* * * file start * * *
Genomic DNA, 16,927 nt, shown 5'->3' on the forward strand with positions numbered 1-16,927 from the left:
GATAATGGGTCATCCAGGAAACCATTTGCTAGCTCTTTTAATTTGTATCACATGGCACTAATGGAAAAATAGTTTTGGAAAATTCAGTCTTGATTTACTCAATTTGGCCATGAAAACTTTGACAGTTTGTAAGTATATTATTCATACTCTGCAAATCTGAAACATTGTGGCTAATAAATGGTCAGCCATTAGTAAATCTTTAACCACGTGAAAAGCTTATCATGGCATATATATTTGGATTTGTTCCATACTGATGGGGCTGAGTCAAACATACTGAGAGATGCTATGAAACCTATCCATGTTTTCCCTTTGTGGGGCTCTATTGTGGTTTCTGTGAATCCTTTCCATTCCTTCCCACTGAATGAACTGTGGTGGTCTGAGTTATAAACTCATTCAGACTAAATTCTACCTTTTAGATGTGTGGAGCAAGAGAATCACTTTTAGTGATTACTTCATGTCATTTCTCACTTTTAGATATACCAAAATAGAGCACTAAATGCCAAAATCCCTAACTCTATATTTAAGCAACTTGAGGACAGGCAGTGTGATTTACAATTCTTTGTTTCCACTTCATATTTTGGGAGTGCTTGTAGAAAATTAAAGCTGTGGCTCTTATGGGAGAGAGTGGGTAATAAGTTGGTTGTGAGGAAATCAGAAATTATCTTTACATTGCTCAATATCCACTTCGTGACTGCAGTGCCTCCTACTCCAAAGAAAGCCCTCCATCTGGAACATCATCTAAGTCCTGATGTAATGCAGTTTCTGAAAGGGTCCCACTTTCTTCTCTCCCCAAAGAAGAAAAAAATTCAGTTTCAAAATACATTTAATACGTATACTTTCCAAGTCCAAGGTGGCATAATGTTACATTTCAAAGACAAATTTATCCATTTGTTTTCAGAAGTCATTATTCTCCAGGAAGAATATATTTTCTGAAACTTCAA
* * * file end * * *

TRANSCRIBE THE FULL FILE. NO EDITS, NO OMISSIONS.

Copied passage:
Genomic DNA, 16,927 nt, shown 5'->3' on the forward strand with positions numbered 1-16,927 from the left:
GATAATGGGTCATCCAGGAAACCATTTGCTAGCTCTTTTAATTTGTATCACATGGCACTAATGGAAAAATAGTTTTGGAAAATTCAGTCTTGATTTACTCAATTTGGCCATGAAAACTTTGACAGTTTGTAAGTATATTATTCATACTCTGCAAATCTGAAACATTGTGGCTAATAAATGGTCAGCCATTAGTAAATCTTTAACCACGTGAAAAGCTTATCATGGCATATATATTTGGATTTGTTCCATACTGATGGGGCTGAGTCAAACATACTGAGAGATGCTATGAAACCTATCCATGTTTTCCCTTTGTGGGGCTCTATTGTGGTTTCTGTGAATCCTTTCCATTCCTTCCCACTGAATGAACTGTGGTGGTCTGAGTTATAAACTCATTCAGACTAAATTCTACCTTTTAGATGTGTGGAGCAAGAGAATCACTTTTAGTGATTACTTCATGTCATTTCTCACTTTTAGATATACCAAAATAGAGCACTAAATGCCAAAATCCCTAACTCTATATTTAAGCAACTTGAGGACAGGCAGTGTGATTTACAATTCTTTGTTTCCACTTCATATTTTGGGAGTGCTTGTAGAAAATTAAAGCTGTGGCTCTTATGGGAGAGAGTGGGTAATAAGTTGGTTGTGAGGAAATCAGAAATTATCTTTACATTGCTCAATATCCACTTCGTGACTGCAGTGCCTCCTACTCCAAAGAAAGCCCTCCATCTGGAACATCATCTAAGTCCTGATGTAATGCAGTTTCTGAAAGGGTCCCACTTTCTTCTCTCCCCAAAGAAGAAAAAAATTCAGTTTCAAAATACATTTAATACGTATACTTTCCAAGTCCAAGGTGGCATAATGTTACATTTCAAAGACAAATTTATCCATTTGTTTTCAGAAGTCATTATTCTCCAGGAAGAATATATTTTCTGAAACTTCAA